Pourchaire tested for Alfa Romeo but Zhou got the drive
For a while last year, it looked like Alfa Romeo, run by Sauber, would promote Theo Pourchaire to a race seat after eye-opening F2 wins in Monaco and at Monza as a rookie. The 18-year-old is a protege of Sauber but ultimately was beaten by Alpine junior Guanyu Zhou to the seat.

Pourchaire had only been in that position after F4 title success and F3 runner-up status as a rookie meant he rocketed up to F2. For anyone to repeat that trajectory, they need to be in a top team in F4, then realistically be picked up by an F1 team that will help them bypass Formula Regional by placing them straight into F3 – ideally at a top team. The same goes for progressing to F2 after just one season, regardless of results.

Nowadays, it’s not just Sauber following that pattern of investment. Ferrari and Red Bull do the same, while Alpine signs juniors only when they reach F3. Unless they debut in cars in Formula Regional, it means drivers require a minimum of two seasons of racing experience – therefore reducing the chances of the French-owned British team ever bringing a teenager into F1.

Sometimes being an F1 junior is all the promotion you need to bring additional investment into your career to finance being in junior series, although many teams will have their own logos all over your car anyway. But having a good management structure separate to that is key to making a splash when you move up the ranks.

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ADD Management looks after Lando Norris and has been instrumental in the trajectory of his career and several other McLaren-linked drivers, and Infinity Sports took George Russell to the top as well as convincing Williams to sign its latest junior Logan Sargeant and calming the storm of Dan Ticktum’s junior career (he will make his Formula E debut next week). Each of these drivers has been kept ‘on the right road’ by having a strong group of supporting people around them.

As impressive as it may be to be self-managed or to just be a father-and-child combination like Verstappen was, not having that additional support can be seen as a red flag when a young driver attempts marketing themselves to F1.

Which bring us to the elephant in the room concerning the superlicence system and the whole junior single-seater pyramid in general: Money. Its influence is felt deeply, long before a young driver steps into the office of an F1 team.

Mazepin has tested for Mercedes
To make a splash in F4, you need to test. And to match what your rivals do, you need to test a lot. Maybe 40 or so days per year. To do that, you need money, and not even F1 teams put that kind of cash into a junior driver whose prospects of still being under contract with them eight years later is going to be very low.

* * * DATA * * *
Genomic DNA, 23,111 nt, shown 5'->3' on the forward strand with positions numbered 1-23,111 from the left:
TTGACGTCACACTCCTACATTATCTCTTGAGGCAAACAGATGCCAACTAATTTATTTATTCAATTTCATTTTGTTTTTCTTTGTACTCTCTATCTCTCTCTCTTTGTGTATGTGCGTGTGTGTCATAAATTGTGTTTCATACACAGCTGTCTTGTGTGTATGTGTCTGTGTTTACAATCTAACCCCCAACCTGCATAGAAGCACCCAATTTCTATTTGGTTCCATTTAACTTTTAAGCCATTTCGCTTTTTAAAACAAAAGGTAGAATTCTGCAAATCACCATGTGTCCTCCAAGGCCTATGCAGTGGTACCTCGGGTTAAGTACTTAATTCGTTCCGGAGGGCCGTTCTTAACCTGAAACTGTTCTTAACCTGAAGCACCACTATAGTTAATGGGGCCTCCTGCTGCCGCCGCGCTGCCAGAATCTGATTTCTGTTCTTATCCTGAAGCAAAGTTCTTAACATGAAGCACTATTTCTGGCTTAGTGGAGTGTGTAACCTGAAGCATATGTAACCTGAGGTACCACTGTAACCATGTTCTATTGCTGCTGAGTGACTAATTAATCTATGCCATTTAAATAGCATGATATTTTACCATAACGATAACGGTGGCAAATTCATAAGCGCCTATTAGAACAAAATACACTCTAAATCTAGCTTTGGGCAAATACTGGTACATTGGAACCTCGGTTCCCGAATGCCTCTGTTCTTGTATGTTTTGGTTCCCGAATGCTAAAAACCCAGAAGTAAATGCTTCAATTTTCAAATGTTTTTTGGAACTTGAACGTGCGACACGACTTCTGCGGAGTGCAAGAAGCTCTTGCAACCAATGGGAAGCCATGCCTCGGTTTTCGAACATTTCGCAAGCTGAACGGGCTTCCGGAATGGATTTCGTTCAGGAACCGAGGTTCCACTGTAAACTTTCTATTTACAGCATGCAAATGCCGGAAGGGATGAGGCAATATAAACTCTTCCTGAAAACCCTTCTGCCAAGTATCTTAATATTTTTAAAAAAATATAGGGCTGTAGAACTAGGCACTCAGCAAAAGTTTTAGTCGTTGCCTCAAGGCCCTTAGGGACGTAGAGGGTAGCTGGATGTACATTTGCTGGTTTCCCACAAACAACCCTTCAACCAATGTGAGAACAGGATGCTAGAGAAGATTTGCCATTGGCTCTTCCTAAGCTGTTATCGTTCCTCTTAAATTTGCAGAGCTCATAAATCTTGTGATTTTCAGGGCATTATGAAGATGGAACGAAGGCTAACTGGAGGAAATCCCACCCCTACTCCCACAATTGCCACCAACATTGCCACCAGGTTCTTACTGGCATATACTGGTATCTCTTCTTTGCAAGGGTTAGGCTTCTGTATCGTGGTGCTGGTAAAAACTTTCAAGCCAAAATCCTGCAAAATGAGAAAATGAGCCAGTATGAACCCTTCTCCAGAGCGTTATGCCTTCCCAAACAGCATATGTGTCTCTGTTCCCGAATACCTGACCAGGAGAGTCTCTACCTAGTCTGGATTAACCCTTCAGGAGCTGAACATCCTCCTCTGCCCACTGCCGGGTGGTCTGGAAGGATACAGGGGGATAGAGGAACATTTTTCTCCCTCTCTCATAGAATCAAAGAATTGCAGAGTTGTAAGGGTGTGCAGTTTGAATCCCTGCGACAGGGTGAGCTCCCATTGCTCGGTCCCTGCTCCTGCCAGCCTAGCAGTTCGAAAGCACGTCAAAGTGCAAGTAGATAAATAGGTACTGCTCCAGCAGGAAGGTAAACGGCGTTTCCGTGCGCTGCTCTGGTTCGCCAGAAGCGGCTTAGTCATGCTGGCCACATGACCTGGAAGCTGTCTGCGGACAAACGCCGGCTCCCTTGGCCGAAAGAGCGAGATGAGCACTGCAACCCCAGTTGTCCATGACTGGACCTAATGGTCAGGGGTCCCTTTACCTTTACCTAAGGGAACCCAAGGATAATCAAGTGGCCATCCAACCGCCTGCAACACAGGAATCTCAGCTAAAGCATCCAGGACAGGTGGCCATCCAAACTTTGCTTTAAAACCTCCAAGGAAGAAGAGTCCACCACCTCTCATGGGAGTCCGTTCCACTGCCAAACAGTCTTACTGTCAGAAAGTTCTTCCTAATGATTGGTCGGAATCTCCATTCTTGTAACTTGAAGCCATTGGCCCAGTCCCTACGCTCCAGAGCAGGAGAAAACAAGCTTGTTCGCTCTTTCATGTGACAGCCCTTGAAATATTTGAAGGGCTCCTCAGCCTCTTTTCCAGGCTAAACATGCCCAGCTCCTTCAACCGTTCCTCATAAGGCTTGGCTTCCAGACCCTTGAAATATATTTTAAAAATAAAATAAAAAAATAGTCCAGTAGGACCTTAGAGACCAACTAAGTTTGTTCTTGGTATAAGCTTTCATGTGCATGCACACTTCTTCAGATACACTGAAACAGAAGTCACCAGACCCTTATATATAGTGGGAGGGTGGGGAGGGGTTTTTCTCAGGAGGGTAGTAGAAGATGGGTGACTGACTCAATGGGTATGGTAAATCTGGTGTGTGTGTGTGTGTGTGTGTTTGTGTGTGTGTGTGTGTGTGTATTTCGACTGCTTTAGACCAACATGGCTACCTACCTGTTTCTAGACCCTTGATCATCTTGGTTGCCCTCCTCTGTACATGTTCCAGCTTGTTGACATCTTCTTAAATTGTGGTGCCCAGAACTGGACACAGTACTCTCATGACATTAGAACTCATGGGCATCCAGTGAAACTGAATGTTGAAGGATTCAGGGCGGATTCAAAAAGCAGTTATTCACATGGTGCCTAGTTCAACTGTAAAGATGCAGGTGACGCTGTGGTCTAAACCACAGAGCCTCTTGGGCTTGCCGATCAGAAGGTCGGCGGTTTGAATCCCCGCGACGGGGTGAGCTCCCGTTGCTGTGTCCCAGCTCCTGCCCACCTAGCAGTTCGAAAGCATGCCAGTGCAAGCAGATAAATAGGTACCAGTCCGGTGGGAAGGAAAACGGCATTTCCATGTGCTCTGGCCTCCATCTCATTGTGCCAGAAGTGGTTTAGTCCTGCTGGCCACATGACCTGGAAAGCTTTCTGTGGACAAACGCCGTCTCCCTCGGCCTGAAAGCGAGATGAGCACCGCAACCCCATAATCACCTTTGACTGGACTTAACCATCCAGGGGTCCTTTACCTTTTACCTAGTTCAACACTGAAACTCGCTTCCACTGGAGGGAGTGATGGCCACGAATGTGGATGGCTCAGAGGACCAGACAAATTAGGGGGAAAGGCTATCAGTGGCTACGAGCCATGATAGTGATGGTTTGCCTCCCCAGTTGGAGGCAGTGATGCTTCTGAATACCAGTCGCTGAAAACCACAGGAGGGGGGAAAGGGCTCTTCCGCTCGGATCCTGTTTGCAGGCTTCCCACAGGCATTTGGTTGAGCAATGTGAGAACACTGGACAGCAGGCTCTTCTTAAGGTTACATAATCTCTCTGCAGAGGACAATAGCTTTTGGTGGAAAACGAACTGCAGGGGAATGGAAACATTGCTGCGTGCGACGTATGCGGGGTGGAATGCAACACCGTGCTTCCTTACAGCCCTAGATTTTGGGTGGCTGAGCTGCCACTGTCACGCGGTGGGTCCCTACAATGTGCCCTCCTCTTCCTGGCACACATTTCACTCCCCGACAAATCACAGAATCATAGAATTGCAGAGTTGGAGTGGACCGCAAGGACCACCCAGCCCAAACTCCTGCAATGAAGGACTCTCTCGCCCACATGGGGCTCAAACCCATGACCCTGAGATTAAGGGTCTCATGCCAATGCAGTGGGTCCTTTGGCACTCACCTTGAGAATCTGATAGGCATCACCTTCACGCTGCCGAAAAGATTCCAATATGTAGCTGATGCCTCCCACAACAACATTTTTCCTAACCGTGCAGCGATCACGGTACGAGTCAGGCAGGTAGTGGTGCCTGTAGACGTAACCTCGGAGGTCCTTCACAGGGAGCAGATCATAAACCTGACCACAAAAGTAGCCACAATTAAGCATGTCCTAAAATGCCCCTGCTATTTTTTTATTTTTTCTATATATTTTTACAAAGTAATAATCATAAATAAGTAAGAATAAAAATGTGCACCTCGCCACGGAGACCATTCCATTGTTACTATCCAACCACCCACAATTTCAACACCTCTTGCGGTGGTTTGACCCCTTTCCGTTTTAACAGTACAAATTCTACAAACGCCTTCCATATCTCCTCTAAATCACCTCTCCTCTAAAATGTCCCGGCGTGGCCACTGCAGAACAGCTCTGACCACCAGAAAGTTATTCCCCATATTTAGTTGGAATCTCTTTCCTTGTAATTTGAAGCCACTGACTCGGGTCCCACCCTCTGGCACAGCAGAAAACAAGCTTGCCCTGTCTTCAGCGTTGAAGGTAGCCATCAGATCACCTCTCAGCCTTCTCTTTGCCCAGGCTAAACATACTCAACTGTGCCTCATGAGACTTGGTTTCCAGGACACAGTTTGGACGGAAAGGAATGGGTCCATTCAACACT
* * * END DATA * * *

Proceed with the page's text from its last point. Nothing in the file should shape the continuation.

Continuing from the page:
So to do private testing, you need to be rich. Being rich alone doesn’t make you F1 standard, but in the long-run you will have more room for improvement than someone without that budget ever would.

To get all the 40 minimum required points for your superlicence, the easiest way to accumulate them is to race in as many series as possible. Again, this means money, but it also means if you’re doing two or three championships a year from the day you start in cars, you’re going to be far less sensational a signing by the time you reach F1 than the likes of Raikkonen or Verstappen were.

The FIA now allows superlicence points to be earned from two non-clashing series in a calendar year, so you can do winter and summer series. The winter series give you a head-start on your main campaign if it’s in the same car, and also provide a benefit on securing a seat for that campaign.

Formula Regional Asian Championship, Dubai, 2021
Report: Four F1 juniors among 28 drivers confirmed for Formula Regional Asian Championship
If you land a seat at a top team for the Formula Regional Asian Championship which starts this weekend, then you basically get first dibs on the same seat for the Formula Regional European Championship. Vice versa, if you’ve already signed for FREC then there will probably be a place waiting for you in FRAC. And as those seats sell early, often the previous summer, those who get there earliest are the richest.

What’s more, you can then work with the same engineer and mechanic across the two series, and your preparations therefore greatly outweigh those of a driver without the budget to do both championships.

When moving up to F3, you can still do FRAC as a secondary series, and previously F2 drivers were allowed to as well. Nikita Mazepin and Zhou used it to facilitate their moves into F1. In F3, you’ll likely be doing 10 or more private test days in old GP3 cars too. This may actually be against FIA rules, but it goes unobserved because those tests are a key part of the market for selling seats in the F1 support paddock.

It’s a similar story even in F2, but the likes of the late Adrian Campos did at least regularly sign drivers that impressed him personally despite a lack of budget.

While the superlicence system was shaken up in 2015 to prevent drivers making an impact at such a young age to limit underprepared drivers from reaching F1, it has instead created a climate where now only those who are over-prepared with thousands of kilometres of additional running hold a realistic chance of a rapid progression up the ladder.

And then, if they do get into F1, it’s usually with a big wad of cash for them to hand over when they get there.

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Author information

Ida Wood
Often found in junior single-seater paddocks around Europe doing journalism and television commentary, or dabbling in teaching Photography back in the UK. Currently based...

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44 comments on “Why the next karting prodigy won’t reach F1 as quickly as its newest champion did”

  1. Thanks @idawood for this thorough look into the junior ladders. Sadly it shows us a not unexpected, but not very pleasant reality. But a very well written article and good to read.